Police in northern Punjab state accuse Amritpal Singh, 29, of setting up a militia and claim they recovered guns from his home, but his father, Tarsem Singh, says hunt for his son is a "conspiracy."
Indian police have launched a hunt for a Sikh preacher who has revived talk of an independent Sikh homeland and stoked fears of a return to violence that killed tens of thousands of people in 1980s and early 1990s.
Police in the northwestern state of Punjab, where Sikhs are in the majority, said they had arrested 114 supporters of the preacher, Amritpal Singh, 29, and claimed seizing 10 guns and 430 rounds of ammunition and other equipment.
Police said they had stepped up their presence and suspended mobile internet services to prevent unrest.
Police have accused Singh and his supporters of attempted murder, obstruction of law enforcement and creating disharmony and said he had been on the run since Saturday when officers tried to block his motorcade and arrest him.
Top Punjab police officer Sukhchain Gill told the Reuters news agency that Singh had set up a militia called Anandpur Khalsa Fauj [or Anandpur Army of the Pure].
Its logos were found on the gate of his house and on the rifles and bullet-proof jackets recovered there, Gill said.
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Singh's father, Tarsem Singh, told reporters the hunt for his son was a "conspiracy", adding that Amritpal was only working to fight drug addiction.
At a rally in September, Singh said in a speech that every drop of his blood was dedicated to "freedom for the community".
"We all are still slaves ... We have to fight for freedom," Singh said in the home village of Jarnail Singh Bhindranwale, the Sikh insurgent leader killed in a 1984 Indian army operation.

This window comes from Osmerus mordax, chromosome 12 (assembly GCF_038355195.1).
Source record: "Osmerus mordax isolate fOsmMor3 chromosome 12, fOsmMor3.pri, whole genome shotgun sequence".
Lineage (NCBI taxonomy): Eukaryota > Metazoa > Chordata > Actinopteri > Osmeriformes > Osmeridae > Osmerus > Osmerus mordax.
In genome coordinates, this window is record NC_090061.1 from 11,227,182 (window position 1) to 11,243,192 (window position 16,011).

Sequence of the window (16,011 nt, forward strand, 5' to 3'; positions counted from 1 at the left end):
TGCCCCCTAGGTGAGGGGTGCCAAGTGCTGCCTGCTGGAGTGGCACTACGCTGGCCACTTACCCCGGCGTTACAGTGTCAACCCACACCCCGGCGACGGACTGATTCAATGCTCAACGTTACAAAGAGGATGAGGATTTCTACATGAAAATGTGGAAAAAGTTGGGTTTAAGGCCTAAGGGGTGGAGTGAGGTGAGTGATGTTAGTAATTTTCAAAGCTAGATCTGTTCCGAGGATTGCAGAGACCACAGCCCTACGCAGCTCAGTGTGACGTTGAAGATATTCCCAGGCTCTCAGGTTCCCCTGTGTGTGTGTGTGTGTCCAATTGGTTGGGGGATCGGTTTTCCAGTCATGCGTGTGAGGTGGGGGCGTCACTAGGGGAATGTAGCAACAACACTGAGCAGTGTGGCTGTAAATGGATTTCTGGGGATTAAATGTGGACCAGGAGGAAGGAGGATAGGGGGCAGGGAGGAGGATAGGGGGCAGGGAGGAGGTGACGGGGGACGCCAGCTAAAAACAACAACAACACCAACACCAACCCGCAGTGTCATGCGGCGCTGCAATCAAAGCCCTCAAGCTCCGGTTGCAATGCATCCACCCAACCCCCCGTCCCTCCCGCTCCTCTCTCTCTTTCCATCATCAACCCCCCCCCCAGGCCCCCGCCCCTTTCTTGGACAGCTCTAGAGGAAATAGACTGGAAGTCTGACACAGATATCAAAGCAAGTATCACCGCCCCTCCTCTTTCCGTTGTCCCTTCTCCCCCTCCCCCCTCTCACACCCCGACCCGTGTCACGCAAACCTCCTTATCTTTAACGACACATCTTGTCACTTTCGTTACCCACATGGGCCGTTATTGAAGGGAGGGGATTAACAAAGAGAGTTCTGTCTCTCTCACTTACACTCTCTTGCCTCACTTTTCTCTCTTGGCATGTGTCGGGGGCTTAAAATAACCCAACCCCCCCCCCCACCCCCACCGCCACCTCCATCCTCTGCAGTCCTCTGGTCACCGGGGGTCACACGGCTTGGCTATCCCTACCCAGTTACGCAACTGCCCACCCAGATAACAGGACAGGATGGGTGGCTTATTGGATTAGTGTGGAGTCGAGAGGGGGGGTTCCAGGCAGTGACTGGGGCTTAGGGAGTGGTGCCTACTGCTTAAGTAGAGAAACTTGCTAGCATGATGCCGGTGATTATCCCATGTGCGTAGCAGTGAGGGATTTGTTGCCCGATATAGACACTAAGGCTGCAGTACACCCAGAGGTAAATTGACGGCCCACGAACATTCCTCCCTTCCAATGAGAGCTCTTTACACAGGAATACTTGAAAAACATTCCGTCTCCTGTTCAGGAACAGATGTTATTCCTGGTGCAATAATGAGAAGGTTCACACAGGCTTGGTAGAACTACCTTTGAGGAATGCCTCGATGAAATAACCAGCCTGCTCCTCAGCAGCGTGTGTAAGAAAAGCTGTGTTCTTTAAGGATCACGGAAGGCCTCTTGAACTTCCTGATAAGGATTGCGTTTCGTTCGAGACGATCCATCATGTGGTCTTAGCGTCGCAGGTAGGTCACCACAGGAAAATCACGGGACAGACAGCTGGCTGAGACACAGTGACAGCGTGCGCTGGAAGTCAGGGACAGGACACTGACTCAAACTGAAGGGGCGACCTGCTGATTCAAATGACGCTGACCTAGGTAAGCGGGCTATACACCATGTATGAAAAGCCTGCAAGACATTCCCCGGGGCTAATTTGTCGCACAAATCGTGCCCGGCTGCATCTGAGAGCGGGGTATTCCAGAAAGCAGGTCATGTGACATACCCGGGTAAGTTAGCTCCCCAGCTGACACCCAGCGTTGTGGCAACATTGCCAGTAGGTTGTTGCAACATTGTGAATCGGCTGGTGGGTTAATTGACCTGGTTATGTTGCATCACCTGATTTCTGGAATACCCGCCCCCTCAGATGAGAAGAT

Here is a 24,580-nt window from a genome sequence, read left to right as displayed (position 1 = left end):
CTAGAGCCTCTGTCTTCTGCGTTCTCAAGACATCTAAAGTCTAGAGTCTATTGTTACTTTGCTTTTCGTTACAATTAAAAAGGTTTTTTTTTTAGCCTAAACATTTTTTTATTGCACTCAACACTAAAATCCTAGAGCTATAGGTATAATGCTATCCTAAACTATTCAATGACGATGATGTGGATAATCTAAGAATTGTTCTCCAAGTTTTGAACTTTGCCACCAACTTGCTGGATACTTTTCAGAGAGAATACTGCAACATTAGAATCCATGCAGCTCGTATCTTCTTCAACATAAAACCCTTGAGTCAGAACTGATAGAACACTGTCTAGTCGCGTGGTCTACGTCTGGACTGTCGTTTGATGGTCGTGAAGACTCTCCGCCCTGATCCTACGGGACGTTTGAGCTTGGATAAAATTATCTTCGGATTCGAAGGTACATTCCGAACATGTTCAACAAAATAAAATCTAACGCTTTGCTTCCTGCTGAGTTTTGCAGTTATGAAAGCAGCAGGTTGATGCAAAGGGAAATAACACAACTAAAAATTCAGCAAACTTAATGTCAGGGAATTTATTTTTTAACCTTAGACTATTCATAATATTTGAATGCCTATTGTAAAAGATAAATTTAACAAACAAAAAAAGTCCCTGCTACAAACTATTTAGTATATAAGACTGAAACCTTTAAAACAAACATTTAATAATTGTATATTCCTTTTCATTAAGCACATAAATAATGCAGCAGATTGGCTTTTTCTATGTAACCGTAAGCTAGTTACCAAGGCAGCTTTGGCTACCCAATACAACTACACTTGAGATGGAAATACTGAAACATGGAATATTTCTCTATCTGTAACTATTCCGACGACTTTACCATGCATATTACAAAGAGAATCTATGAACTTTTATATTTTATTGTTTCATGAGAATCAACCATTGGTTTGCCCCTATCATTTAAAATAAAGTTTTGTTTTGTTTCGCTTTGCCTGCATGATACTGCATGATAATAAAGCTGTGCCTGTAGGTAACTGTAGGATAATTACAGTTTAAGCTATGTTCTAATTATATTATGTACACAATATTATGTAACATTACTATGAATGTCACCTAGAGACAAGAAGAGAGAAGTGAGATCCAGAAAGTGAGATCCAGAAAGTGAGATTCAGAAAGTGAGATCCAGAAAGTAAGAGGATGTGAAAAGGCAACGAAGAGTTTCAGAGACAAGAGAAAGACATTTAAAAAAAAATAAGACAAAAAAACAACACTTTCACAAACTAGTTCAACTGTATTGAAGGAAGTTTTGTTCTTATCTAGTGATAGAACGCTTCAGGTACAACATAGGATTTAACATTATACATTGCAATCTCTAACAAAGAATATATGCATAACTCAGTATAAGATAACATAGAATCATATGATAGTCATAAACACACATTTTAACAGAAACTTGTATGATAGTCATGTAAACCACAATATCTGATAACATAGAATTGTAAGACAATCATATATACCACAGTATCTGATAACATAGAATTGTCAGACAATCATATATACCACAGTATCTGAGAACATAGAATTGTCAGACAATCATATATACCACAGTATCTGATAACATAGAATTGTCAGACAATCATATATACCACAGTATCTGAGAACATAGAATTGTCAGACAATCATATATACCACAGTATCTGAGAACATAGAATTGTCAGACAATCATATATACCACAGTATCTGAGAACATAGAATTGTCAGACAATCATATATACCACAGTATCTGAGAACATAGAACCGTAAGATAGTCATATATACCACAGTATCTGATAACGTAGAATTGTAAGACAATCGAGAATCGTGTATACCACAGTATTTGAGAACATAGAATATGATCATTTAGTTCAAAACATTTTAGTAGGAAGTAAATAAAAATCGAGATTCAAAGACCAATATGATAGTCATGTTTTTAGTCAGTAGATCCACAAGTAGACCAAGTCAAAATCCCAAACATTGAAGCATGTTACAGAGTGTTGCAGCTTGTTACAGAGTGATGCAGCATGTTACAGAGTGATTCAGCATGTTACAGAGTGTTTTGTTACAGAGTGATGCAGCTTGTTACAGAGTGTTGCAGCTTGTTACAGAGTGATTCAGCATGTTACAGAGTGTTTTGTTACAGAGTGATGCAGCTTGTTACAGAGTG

Singh has said striving for a separate country, that Sikhs call Khalistan, was not an anti-democratic and should not be taboo.
Sikh groups complaining of unfair treatment on the part of the central government began agitating for a separate homeland in the 1970s.
India's then prime minister, Indira Gandhi, sent the military into the Golden Temple, the holiest shrine for Sikhs, in 1984 to root out Bhindranwale and his supporters in a bloody episode that infuriated Sikhs around the world.
A few months later, Gandhi was assassinated by her Sikh bodyguards at her home in Delhi.
Her assassination sparked anti-Sikh riots across India in which thousands of Sikhs were killed by Hindu mobs, including 2,733 in capital New Delhi alone.
While the Sikh insurgency was suppressed in the 1990s, authorities have been wary of any revival of agitation, with a particular focus on small groups of Sikhs in Canada, Britain, the United States and Australia, who support the separatist demand and occasionally stage protests outside Indian embassies.
The Indian Foreign Ministry has complained about the protests and sought better security for its missions.
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While some Sikh community leaders say the demand for a separate Khalistan has little support in Punjab, some security officials warn that trouble could again brew if activists like Singh are not stopped.
Media reported that Singh had spent a decade in Dubai working in his family's transport business before returning to India in September and taking over the leadership of a Sikh group Waris Punjab De, or heirs of Punjab.
Singh had become popular through social media during drawn protests in 2020-21 by thousands of farmers from Punjab, many of them Sikh, against agricultural reforms.
Another Indian security officer said while Singh had only a few tens of thousands of supporters in India, he had an extensive social media reach, especially abroad, which the officer linked to the embassy protests.
"Surely what's going on at missions abroad is a reaction to the operation against him. There is a direct link," said the officer, who declined to be identified.
The Sikh insurgency of the 1980s and 1990s killed some 30,000 people.
Sikh rebels were blamed for the 1985 bombing of an Air India Boeing 747 flying from Canada to India, in which all 329 people on board were killed.
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